How the celebration of International Women's Day evolved
1909: The first National Woman's Day was observed in the United States on February 28, organised by the Socialist Party of America to honour the 1908 garment workers' strike in New York, when women protested against working conditions.
1910: At a Socialist International meeting in Copenhagen, more than 100 women from 17 countries voted in favour of establishing a Women's Day to honour the movement for women's rights and build support for achieving universal suffrage for women.
1911: International Women's Day (IWD) was marked for the first time on March 19 in Austria, Denmark, Germany and Switzerland, where more than a million women and men attended rallies at which they demanded the right to vote and to hold public office, women's rights to work, vocational training and to end discrimination in the workplace.
1913: Russian women first observed IWD on the last Sunday in February. Protests on the IWD in 1917 led to the Feburary revolution and the abdication of the Tsar.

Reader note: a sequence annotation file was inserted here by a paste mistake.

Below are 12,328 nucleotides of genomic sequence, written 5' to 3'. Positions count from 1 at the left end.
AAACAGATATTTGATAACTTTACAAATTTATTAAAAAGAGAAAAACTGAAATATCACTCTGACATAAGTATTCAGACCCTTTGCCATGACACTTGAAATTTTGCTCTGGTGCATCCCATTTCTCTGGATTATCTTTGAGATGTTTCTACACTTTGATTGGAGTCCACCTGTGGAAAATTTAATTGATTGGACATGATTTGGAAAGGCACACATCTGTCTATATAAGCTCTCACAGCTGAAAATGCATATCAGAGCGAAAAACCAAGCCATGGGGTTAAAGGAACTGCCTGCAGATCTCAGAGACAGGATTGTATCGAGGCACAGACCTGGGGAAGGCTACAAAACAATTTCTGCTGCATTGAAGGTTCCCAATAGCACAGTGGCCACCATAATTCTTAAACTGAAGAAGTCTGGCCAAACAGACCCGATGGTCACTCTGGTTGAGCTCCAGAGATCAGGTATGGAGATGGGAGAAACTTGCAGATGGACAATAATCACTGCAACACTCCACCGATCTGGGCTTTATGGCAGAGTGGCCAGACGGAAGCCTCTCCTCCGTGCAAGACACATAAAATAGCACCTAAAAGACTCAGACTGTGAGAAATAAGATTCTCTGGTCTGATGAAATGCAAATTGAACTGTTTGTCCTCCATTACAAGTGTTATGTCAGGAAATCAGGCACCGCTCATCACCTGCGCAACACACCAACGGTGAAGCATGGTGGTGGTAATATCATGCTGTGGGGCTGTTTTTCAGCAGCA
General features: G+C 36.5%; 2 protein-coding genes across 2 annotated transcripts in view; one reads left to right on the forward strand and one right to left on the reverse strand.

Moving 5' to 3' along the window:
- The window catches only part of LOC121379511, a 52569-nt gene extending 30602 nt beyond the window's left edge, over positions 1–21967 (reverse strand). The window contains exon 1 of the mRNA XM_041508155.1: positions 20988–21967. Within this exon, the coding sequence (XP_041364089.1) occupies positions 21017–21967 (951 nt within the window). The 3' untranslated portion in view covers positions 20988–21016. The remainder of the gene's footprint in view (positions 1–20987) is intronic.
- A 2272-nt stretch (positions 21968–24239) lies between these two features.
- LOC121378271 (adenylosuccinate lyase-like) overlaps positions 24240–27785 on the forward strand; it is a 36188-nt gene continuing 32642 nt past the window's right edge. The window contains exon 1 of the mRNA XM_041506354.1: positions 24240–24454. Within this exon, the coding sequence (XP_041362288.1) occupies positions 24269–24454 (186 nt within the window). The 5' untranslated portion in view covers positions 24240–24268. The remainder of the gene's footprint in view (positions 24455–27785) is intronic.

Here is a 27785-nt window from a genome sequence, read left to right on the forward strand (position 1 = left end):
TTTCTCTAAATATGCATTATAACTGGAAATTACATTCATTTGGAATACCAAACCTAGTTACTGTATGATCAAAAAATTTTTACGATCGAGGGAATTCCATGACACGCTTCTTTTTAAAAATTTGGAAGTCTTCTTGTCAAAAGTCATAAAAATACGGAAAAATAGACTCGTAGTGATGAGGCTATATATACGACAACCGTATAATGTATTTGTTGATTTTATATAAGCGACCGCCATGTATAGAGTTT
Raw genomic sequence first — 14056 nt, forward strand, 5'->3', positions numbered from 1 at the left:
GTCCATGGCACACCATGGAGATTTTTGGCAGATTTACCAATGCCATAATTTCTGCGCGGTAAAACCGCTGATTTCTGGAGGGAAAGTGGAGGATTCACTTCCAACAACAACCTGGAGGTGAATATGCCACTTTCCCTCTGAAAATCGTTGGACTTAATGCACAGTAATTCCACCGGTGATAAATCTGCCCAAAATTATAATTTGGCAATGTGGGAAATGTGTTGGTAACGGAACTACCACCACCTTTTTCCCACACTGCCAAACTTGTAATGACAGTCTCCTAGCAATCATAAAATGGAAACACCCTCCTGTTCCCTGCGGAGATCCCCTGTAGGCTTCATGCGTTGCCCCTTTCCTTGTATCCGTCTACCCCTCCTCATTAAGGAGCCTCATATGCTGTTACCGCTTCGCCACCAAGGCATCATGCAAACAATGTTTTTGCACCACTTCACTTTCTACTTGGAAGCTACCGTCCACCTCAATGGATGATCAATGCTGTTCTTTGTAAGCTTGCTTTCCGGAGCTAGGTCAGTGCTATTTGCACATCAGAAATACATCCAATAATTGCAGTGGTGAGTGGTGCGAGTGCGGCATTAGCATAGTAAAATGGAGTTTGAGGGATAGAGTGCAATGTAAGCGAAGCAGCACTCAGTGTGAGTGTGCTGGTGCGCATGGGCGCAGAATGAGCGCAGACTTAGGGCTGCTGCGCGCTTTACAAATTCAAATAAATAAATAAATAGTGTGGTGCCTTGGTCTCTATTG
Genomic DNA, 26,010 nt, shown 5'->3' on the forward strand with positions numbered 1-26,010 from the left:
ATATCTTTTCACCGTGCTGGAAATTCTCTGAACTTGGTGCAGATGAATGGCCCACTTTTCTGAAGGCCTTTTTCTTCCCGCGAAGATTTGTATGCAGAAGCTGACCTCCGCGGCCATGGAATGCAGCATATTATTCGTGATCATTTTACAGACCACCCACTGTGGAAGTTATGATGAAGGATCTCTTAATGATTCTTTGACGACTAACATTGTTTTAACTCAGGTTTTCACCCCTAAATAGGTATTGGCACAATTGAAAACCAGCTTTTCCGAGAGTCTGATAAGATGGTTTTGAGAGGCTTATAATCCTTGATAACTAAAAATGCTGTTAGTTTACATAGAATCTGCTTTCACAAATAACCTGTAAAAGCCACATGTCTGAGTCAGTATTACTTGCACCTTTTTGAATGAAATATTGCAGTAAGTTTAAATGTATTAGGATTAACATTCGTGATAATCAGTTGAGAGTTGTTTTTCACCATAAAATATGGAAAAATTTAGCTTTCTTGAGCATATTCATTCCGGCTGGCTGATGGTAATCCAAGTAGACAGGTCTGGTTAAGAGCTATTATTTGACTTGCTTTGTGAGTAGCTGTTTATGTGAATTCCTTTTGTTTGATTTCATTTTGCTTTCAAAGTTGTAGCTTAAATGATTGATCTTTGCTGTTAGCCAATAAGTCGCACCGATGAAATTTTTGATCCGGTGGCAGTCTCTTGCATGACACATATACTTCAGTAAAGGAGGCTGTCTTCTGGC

1975: The United Nations first observed IWD.
1977: In December, the UN's General Assembly adopted a resolution proclaiming a United Nations Day for Women's Rights and International Peace to be observed on any day of the year by member states, in accordance with their historical and national traditions. In adopting its resolution, the General Assembly recognised the role of women in peace efforts and development and urged an end to discrimination.
Today IWD is an official holiday in Afghanistan, Armenia, Azerbaijan, Belarus, Burkina Faso, Cambodia, China (for women only), Cuba, Georgia, Guinea-Bissau, Eritrea, Kazakhstan, Kyrgyzstan, Laos, Madagascar (for women only), Moldova, Mongolia, Montenegro, Nepal (for women only), Russia, Tajikistan, Turkmenistan, Uganda, Ukraine, Uzbekistan, Vietnam and Zambia. The tradition sees men honouring their mothers, wives, girlfriends and colleagues with flowers and small gifts.
* Credit: internationalwomensday.com and the UN
Updated: March 8, 2013 04:00 AM